The Case for Purchasing a Security Safe for Your Valuables

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The Case for Purchasing a Security Safe for Your Valuables

Lisa Bernstein · Oct 21, 2009

A security safe can save you a lot of frustration and disappointment when used properly. Before making it part of your overall apartment safety plan, learn about the benefits and risks of using a safe.

Why You Need a Security Safe

Your situation will determine whether you’ll benefit from a security safe. First, determine the number of valuables you own and which of them will fit into a safe. Items you may want to keep in a safe include electronics, jewelry, collectibles, family heirlooms and your laptop.
 
Second, consider the consequences of losing important documents, such as a copy of your lease or other legal documents, by theft or fire. How would you protect your rights without evidence of the contracts you entered into?

Third, think about who has access to your apartment. If you have roommates, they and their visitors may be in your apartment in your absence. Theft by a roommate or guest is harder to prove than if a burglar broke into your apartment.

Finally, understand the odds of a burglary in your building. By checking local crime statistics, estimate the vulnerability of your neighborhood. Check your building’s security, because it also plays a role in the likelihood of an apartment burglary.

Security Safe Types

Your choice consists of two main types of security safe: fire resistant and non-fire resistant. The former are more versatile and probably better suited for apartment dwellers. Fires are often started in apartment buildings by your neighbors’ actions, giving you less control over fire safety than in a house.

Various safe models offer key locks, combination locks or both. Usually, the more expensive the model, the more likely it is to have two lock types, and higher quality locks.

Most security safes can be floor or wall mounted for added security. Others can be hidden in a drawer (mounted or freestanding).

Determining Your Needs

After deciding whether fire resistance is important to you, consider space requirements and what you’re planning to put into the safe. Ask your landlord for permission to bolt the safe to the floor or wall. Walls are generally easier to repair, so you may have better luck getting permission for wall mounting. Mounted safes are better for burglary, but unmounted fire resistant safes offer some protection, in the event of a fire.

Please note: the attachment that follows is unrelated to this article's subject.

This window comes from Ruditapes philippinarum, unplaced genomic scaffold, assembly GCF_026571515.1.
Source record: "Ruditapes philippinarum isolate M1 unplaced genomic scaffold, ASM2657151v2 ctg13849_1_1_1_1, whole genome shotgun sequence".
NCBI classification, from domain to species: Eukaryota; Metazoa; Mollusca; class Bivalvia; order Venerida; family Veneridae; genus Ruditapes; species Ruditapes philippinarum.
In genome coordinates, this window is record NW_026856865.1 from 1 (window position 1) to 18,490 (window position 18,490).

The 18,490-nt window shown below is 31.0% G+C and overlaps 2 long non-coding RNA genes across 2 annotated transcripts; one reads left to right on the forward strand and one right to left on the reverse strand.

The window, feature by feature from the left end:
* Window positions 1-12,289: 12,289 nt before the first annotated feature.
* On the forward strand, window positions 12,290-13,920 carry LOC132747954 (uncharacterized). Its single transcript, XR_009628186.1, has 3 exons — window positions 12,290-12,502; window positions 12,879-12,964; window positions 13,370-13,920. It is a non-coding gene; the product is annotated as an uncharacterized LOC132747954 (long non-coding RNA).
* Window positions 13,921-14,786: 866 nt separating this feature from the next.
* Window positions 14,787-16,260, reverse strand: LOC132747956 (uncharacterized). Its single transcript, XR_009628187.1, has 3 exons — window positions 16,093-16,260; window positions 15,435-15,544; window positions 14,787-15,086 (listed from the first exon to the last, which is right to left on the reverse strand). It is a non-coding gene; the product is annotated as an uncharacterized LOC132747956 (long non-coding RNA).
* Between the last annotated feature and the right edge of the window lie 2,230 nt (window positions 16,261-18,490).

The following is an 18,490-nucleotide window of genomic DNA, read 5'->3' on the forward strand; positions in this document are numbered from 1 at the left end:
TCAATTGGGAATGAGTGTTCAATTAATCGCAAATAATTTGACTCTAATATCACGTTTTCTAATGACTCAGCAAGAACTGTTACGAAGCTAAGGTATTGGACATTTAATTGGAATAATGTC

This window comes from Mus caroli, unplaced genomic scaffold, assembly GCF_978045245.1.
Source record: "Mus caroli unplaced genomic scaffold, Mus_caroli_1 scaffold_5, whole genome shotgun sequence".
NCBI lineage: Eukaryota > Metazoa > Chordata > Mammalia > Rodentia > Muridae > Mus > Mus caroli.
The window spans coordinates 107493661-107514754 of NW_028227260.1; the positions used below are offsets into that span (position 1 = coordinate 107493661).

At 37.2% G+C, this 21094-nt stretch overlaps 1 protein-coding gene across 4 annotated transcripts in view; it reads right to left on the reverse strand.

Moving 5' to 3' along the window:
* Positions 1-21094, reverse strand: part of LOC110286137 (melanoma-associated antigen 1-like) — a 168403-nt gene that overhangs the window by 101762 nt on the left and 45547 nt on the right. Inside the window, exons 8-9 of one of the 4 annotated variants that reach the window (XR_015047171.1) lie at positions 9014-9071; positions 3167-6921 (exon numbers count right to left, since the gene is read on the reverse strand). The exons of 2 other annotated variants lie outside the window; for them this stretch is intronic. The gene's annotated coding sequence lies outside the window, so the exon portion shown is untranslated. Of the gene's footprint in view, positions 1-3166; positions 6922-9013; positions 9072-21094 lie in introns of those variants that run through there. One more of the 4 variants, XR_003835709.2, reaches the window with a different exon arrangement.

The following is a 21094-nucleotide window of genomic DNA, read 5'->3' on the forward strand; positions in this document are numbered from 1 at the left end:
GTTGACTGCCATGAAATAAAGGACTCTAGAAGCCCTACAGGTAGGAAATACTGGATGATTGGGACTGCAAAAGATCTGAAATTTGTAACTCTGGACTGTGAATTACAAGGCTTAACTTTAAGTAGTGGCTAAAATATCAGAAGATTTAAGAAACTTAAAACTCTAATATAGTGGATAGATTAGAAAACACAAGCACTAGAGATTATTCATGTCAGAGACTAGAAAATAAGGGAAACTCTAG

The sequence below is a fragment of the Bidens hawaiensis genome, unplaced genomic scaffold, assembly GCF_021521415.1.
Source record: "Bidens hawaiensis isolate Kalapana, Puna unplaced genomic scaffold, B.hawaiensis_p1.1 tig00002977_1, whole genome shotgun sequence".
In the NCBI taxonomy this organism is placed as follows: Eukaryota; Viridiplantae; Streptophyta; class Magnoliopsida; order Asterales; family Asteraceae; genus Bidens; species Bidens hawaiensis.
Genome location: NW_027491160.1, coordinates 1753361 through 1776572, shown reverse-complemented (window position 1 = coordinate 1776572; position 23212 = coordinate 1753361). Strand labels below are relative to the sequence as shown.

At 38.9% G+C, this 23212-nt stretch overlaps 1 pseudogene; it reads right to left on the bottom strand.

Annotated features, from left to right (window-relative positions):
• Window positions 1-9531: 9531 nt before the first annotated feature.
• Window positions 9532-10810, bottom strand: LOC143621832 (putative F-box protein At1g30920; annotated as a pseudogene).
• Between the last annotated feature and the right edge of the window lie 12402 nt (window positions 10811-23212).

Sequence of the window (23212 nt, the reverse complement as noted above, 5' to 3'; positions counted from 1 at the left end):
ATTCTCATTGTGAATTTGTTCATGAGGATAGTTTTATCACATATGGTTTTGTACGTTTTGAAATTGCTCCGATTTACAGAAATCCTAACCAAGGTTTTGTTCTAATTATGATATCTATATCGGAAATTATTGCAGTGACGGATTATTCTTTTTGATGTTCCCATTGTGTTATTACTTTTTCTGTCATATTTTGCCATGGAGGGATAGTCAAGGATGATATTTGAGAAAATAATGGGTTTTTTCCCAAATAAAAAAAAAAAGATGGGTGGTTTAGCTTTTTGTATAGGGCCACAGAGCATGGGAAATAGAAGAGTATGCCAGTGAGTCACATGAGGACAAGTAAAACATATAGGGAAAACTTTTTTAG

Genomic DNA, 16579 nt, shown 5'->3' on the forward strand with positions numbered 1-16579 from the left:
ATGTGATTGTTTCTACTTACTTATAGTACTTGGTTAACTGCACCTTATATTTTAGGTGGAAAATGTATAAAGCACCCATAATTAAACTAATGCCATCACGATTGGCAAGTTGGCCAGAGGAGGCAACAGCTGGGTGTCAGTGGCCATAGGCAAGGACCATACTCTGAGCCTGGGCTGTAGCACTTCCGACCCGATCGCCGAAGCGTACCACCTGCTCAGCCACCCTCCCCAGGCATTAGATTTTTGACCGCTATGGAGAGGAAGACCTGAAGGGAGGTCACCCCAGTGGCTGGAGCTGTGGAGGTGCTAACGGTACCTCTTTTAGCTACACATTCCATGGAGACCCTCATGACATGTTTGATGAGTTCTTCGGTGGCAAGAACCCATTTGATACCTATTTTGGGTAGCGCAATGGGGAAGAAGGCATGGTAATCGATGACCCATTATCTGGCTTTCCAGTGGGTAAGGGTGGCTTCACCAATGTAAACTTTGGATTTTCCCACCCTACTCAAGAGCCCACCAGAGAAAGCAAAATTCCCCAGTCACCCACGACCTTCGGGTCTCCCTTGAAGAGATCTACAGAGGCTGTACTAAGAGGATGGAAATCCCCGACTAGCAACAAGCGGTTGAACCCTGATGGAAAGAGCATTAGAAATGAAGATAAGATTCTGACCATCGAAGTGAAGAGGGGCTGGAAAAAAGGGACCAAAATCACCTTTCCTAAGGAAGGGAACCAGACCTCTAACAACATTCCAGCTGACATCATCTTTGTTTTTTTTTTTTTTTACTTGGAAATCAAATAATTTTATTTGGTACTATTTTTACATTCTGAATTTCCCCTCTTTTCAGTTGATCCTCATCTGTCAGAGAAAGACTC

Pros and Cons of Using a Security Safe

With a safe it’s less likely that your valuables will be stolen in a burglary. Your important documents may also be protected in a fire and valuables can be kept away from your roommates.

On the downside, a security safe will not deter all burglars, as unmounted safes are removable. Your safe’s locks can be picked and its fire rating may not be adequate for certain types of  fires. A safe may give you a false sense of security by making you think that it provides more protection than it does.

Always have a backup plan. Carry renter’s insurance and keep copies of important documents at another location. Whenever considering safety, look at the big picture and use multiple approaches to protect yourself and your valuables.

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Lisa Bernstein: As a long-time apartment dweller and seasoned condominium trustee, I have dealt with numerous landlord-tenant, property management, and day-to-day apartment complex issues. My extensive, direct experience has led to invaluable insights into apartment life from both the tenant and management perspectives.

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